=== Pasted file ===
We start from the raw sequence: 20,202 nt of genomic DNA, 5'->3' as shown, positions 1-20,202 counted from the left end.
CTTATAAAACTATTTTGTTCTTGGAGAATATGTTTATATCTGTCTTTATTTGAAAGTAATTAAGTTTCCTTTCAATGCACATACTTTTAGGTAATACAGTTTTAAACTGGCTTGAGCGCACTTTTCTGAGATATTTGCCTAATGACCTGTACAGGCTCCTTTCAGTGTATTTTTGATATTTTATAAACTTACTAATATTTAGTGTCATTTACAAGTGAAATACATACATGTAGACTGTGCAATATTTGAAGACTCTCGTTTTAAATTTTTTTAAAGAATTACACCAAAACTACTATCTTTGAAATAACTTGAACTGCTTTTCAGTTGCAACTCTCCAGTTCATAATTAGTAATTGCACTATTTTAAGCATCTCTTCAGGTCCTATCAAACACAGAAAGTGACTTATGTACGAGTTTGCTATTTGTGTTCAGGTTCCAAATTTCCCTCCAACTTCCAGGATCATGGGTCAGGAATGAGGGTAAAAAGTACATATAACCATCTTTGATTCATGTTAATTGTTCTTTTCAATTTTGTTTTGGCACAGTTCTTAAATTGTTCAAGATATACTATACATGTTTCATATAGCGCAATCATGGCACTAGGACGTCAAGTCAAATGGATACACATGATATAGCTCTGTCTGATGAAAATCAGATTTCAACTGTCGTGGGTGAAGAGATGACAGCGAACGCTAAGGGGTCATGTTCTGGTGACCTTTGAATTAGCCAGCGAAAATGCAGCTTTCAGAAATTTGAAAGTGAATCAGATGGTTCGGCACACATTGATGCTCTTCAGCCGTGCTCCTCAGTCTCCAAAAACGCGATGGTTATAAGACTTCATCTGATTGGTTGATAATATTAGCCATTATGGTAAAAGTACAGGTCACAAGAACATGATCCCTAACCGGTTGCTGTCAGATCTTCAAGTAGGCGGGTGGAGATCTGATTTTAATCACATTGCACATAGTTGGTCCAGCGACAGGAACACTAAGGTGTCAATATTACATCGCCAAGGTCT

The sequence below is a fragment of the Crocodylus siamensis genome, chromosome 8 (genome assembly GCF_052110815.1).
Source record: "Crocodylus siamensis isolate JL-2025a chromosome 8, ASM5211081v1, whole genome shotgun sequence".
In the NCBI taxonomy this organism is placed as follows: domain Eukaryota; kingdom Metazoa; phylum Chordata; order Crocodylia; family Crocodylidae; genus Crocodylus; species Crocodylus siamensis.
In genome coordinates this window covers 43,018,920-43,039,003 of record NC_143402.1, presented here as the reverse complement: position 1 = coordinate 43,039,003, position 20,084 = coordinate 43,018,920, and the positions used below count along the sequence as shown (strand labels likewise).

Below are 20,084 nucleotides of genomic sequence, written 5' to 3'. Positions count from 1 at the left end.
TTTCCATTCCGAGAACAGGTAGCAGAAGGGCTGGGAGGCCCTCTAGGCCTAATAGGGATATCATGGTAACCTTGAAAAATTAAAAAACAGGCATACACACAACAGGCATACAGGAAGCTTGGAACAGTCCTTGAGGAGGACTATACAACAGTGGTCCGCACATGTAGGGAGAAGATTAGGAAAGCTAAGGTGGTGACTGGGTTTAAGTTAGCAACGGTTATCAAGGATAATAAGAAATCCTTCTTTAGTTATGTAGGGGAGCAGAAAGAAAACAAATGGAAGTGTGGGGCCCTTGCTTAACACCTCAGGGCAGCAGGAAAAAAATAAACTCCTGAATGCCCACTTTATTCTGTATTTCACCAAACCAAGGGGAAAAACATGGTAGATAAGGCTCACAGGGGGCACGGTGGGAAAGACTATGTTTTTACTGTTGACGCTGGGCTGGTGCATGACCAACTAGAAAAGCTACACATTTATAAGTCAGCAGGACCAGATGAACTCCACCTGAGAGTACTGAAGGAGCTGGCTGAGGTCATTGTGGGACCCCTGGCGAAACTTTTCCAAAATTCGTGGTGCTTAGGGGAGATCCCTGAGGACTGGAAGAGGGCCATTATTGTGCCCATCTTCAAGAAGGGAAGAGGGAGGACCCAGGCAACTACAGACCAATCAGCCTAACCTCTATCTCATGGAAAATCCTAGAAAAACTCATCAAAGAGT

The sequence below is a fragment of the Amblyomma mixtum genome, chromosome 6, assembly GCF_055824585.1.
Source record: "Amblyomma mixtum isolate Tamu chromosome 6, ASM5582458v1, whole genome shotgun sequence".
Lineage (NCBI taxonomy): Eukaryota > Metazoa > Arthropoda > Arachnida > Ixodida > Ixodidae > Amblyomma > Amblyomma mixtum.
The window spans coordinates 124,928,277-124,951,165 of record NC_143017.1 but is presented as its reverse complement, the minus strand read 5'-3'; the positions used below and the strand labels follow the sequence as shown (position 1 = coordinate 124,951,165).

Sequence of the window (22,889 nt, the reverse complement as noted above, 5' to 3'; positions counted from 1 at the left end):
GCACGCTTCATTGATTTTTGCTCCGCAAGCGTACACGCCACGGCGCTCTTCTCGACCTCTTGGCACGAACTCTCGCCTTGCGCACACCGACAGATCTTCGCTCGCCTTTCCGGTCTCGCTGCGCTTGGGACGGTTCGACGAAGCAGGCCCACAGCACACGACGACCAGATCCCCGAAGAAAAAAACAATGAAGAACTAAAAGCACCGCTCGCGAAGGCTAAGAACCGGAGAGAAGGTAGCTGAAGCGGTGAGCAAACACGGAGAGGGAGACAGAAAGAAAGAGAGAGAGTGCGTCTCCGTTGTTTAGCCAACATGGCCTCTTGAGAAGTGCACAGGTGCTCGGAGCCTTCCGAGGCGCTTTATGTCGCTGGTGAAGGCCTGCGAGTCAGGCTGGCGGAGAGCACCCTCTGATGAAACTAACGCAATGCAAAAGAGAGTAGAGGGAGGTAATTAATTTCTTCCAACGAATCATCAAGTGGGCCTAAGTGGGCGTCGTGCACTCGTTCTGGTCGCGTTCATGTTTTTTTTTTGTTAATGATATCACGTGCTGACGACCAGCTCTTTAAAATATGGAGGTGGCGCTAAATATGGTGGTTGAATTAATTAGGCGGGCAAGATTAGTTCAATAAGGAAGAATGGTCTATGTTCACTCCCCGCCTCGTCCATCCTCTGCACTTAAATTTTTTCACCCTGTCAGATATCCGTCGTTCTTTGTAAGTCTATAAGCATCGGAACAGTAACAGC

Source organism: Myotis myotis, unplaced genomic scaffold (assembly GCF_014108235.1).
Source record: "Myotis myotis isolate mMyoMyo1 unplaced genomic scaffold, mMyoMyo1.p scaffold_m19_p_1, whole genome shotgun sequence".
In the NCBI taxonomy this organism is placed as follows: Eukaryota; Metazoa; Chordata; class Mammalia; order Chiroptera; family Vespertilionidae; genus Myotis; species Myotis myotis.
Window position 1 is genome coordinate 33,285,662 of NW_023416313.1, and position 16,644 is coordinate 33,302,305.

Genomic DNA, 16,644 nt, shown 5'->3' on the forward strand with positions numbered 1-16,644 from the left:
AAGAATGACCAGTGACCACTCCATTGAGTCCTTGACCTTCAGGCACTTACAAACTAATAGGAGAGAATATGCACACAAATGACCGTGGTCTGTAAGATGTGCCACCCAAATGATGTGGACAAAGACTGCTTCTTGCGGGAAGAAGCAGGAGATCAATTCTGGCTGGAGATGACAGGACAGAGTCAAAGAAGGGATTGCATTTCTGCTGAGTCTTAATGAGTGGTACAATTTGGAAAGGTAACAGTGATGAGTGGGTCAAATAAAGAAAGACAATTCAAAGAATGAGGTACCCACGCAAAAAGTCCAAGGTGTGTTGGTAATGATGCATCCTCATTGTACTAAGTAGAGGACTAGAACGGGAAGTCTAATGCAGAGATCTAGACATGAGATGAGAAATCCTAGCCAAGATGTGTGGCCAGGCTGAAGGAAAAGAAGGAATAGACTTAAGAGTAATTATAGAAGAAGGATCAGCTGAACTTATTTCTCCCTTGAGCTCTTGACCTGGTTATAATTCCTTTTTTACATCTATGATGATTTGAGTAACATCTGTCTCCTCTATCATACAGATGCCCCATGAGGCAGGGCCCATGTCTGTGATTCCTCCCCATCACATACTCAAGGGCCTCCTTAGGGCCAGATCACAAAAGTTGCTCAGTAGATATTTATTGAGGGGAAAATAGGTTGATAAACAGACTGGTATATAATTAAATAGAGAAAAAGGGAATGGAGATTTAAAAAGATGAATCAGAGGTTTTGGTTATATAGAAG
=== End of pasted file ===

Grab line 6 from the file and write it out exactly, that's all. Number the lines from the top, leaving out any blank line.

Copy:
In genome coordinates this window covers 43,018,920-43,039,003 of record NC_143402.1, presented here as the reverse complement: position 1 = coordinate 43,039,003, position 20,084 = coordinate 43,018,920, and the positions used below count along the sequence as shown (strand labels likewise).